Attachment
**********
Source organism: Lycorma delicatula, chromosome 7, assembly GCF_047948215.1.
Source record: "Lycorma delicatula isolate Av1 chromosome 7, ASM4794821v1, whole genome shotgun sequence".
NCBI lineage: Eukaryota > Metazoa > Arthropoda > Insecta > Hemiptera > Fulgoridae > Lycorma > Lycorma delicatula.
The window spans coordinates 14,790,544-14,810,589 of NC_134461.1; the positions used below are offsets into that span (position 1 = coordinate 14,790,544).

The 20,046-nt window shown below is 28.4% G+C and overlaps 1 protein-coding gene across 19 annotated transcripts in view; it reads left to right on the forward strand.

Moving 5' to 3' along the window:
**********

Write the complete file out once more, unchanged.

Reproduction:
Source organism: Lycorma delicatula, chromosome 7, assembly GCF_047948215.1.
Source record: "Lycorma delicatula isolate Av1 chromosome 7, ASM4794821v1, whole genome shotgun sequence".
NCBI lineage: Eukaryota > Metazoa > Arthropoda > Insecta > Hemiptera > Fulgoridae > Lycorma > Lycorma delicatula.
The window spans coordinates 14,790,544-14,810,589 of NC_134461.1; the positions used below are offsets into that span (position 1 = coordinate 14,790,544).

The 20,046-nt window shown below is 28.4% G+C and overlaps 1 protein-coding gene across 19 annotated transcripts in view; it reads left to right on the forward strand.

Moving 5' to 3' along the window: